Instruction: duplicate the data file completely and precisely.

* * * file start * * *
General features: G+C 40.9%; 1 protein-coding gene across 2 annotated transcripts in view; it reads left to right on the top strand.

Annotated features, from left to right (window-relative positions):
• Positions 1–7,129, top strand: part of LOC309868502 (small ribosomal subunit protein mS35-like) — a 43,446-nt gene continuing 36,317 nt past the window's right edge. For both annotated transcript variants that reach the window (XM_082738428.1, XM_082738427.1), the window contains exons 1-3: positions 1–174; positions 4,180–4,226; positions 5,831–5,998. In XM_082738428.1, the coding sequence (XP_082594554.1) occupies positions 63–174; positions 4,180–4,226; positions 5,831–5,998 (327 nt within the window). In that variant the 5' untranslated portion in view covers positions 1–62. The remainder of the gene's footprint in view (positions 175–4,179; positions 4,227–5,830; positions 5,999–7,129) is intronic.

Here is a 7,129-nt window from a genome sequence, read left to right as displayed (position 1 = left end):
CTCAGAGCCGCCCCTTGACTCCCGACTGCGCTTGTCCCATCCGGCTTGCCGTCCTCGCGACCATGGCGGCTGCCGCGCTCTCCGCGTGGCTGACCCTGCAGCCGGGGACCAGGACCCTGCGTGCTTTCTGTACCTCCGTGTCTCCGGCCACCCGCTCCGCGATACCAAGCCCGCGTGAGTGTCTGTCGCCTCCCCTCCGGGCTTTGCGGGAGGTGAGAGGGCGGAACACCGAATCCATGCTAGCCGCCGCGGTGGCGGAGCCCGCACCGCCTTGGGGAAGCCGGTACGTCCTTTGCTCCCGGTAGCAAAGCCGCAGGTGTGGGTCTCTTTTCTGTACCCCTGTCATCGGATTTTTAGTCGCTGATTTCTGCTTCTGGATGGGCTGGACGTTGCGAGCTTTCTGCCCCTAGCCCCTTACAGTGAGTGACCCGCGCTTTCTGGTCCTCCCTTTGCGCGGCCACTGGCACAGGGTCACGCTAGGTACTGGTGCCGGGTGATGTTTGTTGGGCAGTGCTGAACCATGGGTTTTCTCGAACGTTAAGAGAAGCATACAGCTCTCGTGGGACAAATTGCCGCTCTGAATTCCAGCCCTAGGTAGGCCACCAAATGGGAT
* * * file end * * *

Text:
General features: G+C 40.9%; 1 protein-coding gene across 2 annotated transcripts in view; it reads left to right on the top strand.

Annotated features, from left to right (window-relative positions):
• Positions 1–7,129, top strand: part of LOC309868502 (small ribosomal subunit protein mS35-like) — a 43,446-nt gene continuing 36,317 nt past the window's right edge. For both annotated transcript variants that reach the window (XM_082738428.1, XM_082738427.1), the window contains exons 1-3: positions 1–174; positions 4,180–4,226; positions 5,831–5,998. In XM_082738428.1, the coding sequence (XP_082594554.1) occupies positions 63–174; positions 4,180–4,226; positions 5,831–5,998 (327 nt within the window). In that variant the 5' untranslated portion in view covers positions 1–62. The remainder of the gene's footprint in view (positions 175–4,179; positions 4,227–5,830; positions 5,999–7,129) is intronic.

Here is a 7,129-nt window from a genome sequence, read left to right as displayed (position 1 = left end):
CTCAGAGCCGCCCCTTGACTCCCGACTGCGCTTGTCCCATCCGGCTTGCCGTCCTCGCGACCATGGCGGCTGCCGCGCTCTCCGCGTGGCTGACCCTGCAGCCGGGGACCAGGACCCTGCGTGCTTTCTGTACCTCCGTGTCTCCGGCCACCCGCTCCGCGATACCAAGCCCGCGTGAGTGTCTGTCGCCTCCCCTCCGGGCTTTGCGGGAGGTGAGAGGGCGGAACACCGAATCCATGCTAGCCGCCGCGGTGGCGGAGCCCGCACCGCCTTGGGGAAGCCGGTACGTCCTTTGCTCCCGGTAGCAAAGCCGCAGGTGTGGGTCTCTTTTCTGTACCCCTGTCATCGGATTTTTAGTCGCTGATTTCTGCTTCTGGATGGGCTGGACGTTGCGAGCTTTCTGCCCCTAGCCCCTTACAGTGAGTGACCCGCGCTTTCTGGTCCTCCCTTTGCGCGGCCACTGGCACAGGGTCACGCTAGGTACTGGTGCCGGGTGATGTTTGTTGGGCAGTGCTGAACCATGGGTTTTCTCGAACGTTAAGAGAAGCATACAGCTCTCGTGGGACAAATTGCCGCTCTGAATTCCAGCCCTAGGTAGGCCACCAAATGGGAT